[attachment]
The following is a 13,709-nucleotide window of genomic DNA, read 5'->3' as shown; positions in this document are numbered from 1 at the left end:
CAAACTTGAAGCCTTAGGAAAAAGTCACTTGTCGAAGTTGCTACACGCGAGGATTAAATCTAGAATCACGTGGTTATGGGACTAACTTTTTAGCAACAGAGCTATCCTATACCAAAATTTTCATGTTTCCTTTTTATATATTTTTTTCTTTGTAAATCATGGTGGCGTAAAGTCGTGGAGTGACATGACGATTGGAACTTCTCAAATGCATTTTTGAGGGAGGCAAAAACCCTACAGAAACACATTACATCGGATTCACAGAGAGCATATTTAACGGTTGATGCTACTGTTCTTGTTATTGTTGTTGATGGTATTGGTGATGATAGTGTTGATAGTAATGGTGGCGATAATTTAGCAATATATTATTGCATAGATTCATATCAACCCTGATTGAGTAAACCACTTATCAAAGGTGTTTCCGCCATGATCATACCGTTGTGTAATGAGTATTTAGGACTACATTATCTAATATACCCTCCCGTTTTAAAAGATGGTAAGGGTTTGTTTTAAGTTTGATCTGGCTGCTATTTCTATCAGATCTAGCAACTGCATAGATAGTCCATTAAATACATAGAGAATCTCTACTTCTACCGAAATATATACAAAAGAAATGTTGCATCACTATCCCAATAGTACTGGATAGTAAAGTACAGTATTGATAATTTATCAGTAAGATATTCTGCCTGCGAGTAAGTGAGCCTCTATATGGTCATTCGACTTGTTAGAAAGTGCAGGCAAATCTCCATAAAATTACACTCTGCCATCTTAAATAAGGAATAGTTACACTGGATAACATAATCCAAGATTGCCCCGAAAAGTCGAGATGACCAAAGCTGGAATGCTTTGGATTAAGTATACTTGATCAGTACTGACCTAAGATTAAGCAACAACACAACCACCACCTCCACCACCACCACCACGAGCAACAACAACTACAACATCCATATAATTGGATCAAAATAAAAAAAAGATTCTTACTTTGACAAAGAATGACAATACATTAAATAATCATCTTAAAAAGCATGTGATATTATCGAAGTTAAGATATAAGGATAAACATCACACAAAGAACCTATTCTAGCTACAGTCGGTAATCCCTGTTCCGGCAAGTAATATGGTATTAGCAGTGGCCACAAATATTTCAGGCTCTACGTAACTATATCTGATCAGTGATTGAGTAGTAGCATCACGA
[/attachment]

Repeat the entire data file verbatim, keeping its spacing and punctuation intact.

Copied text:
The following is a 13,709-nucleotide window of genomic DNA, read 5'->3' as shown; positions in this document are numbered from 1 at the left end:
CAAACTTGAAGCCTTAGGAAAAAGTCACTTGTCGAAGTTGCTACACGCGAGGATTAAATCTAGAATCACGTGGTTATGGGACTAACTTTTTAGCAACAGAGCTATCCTATACCAAAATTTTCATGTTTCCTTTTTATATATTTTTTTCTTTGTAAATCATGGTGGCGTAAAGTCGTGGAGTGACATGACGATTGGAACTTCTCAAATGCATTTTTGAGGGAGGCAAAAACCCTACAGAAACACATTACATCGGATTCACAGAGAGCATATTTAACGGTTGATGCTACTGTTCTTGTTATTGTTGTTGATGGTATTGGTGATGATAGTGTTGATAGTAATGGTGGCGATAATTTAGCAATATATTATTGCATAGATTCATATCAACCCTGATTGAGTAAACCACTTATCAAAGGTGTTTCCGCCATGATCATACCGTTGTGTAATGAGTATTTAGGACTACATTATCTAATATACCCTCCCGTTTTAAAAGATGGTAAGGGTTTGTTTTAAGTTTGATCTGGCTGCTATTTCTATCAGATCTAGCAACTGCATAGATAGTCCATTAAATACATAGAGAATCTCTACTTCTACCGAAATATATACAAAAGAAATGTTGCATCACTATCCCAATAGTACTGGATAGTAAAGTACAGTATTGATAATTTATCAGTAAGATATTCTGCCTGCGAGTAAGTGAGCCTCTATATGGTCATTCGACTTGTTAGAAAGTGCAGGCAAATCTCCATAAAATTACACTCTGCCATCTTAAATAAGGAATAGTTACACTGGATAACATAATCCAAGATTGCCCCGAAAAGTCGAGATGACCAAAGCTGGAATGCTTTGGATTAAGTATACTTGATCAGTACTGACCTAAGATTAAGCAACAACACAACCACCACCTCCACCACCACCACCACGAGCAACAACAACTACAACATCCATATAATTGGATCAAAATAAAAAAAAGATTCTTACTTTGACAAAGAATGACAATACATTAAATAATCATCTTAAAAAGCATGTGATATTATCGAAGTTAAGATATAAGGATAAACATCACACAAAGAACCTATTCTAGCTACAGTCGGTAATCCCTGTTCCGGCAAGTAATATGGTATTAGCAGTGGCCACAAATATTTCAGGCTCTACGTAACTATATCTGATCAGTGATTGAGTAGTAGCATCACGA